I am not very sporty but I appreciate watching talented athletes perform. So I will be looking forward to seeing some of the events in the upcoming Olympic Games. Want to get into the spirit and ready yourself for lots of cheering for your national team? Then check out Beth's DIY Olympic Rings necklace tutorial over at her blog, Remarkably Domestic.
I love how she used colored cord to wrap around metal rings. Another option is to crochet yarn around rings. This tutorial is also inspirational for all sorts of ring clusters, not just Olympic rings.
It's also a free tutorial for personal not commercial use. So the USOC (US Olympic Committee) is not going to kick up a fuss about it. Especially not after the huge PR debacle they generated a few weeks ago when they sent a cease-and- desist letter to Ravelry, the 2- million member strong social media site for knitters and crocheters.
The USOC deemed Ravelry's Ravelympics as denigrating to athletes! Ravelympics is an event where Ravelers are challenged to craft their personal best while watching and cheering the athletes on tv. The backlash was swift. After a firestorm of protests via email, Twitter and on the USOC Facebook site, they apologized - twice - for their poor choice of words. But they still want the name Ravelympics dropped and changed to Ravelry Games. You can read more about it on Gawker and the NY Times.
What offended Ravelrs and other crafters a lot was the insinuation that knitting and crocheting were less noble achievements than sporting events never mind that it takes years of practice and skill to create something good with yarn.
That crafts have been sacrificed on the high altar of commercialized sports can be seen in the disappointing story reported in the Daily Mail, UK. Thousands of cushions hand crafted by volunteers (the elderly, disabled and family members) were supposed to be donated to athletes as souvenirs at the London Olympics. But London Organizing Committee for the Olympic Games reneged on the deal because they feared it would anger sponsors. The project leader, Jane Cooper said, "It shouldn’t have been reduced to this. It means so much to the people who make the cushions."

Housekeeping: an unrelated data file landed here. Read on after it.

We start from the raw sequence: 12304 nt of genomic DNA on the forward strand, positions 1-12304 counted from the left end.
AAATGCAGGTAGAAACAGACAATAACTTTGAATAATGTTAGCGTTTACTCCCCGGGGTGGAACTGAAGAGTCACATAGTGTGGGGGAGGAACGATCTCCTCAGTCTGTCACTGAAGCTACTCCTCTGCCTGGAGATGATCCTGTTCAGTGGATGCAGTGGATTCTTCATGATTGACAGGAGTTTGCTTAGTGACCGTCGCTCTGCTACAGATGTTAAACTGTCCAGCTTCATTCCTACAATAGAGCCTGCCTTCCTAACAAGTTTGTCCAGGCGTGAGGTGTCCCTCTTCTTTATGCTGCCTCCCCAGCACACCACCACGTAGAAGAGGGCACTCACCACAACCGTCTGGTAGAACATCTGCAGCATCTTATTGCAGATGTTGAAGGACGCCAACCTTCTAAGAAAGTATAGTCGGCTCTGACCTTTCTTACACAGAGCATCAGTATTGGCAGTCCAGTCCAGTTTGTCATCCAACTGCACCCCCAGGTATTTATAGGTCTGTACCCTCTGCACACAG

It's unfortunate creative endeavors are so unfavorably regarded compared to the elite sporting event. The irony is that there were once art competitions in the Olympics - from 1912-1948! Competitors vied for medals in 5 creative categories - architecture, literature, music, painting, and sculpturing. Baron Pierre de Coubertin, the founder of the modern Olympics, used a pseudonym and won the gold medal for poetry in the literature section in 1912! The art competitions were dropped in 1952 in part because artists and writers could also sell their work and were thus not truly amateurs. A double irony considering professionals are now allowed to compete in the Games!
The defense of the trademarked Olympic logos is strongest in host nations because so much sponsorship is at stake. Remember the Games themselves are costly to host. But if there were medals for creativity and persistence today, then they should perhaps go to Dennis Spurr, the British butcher in Dorset near where the sailing events will take place. 6 years ago he regularly put up sausage links in the shape of the Olympic rings in his shop window. That worked for 18 months until he was told to take it down. He then tried squares with "2013" instead of "2012". Had to take them down too. No word yet if his latest attempt worked. He said, "We've got five frying pans up there with smiley faces."
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Original Post by THE BEADING GEM
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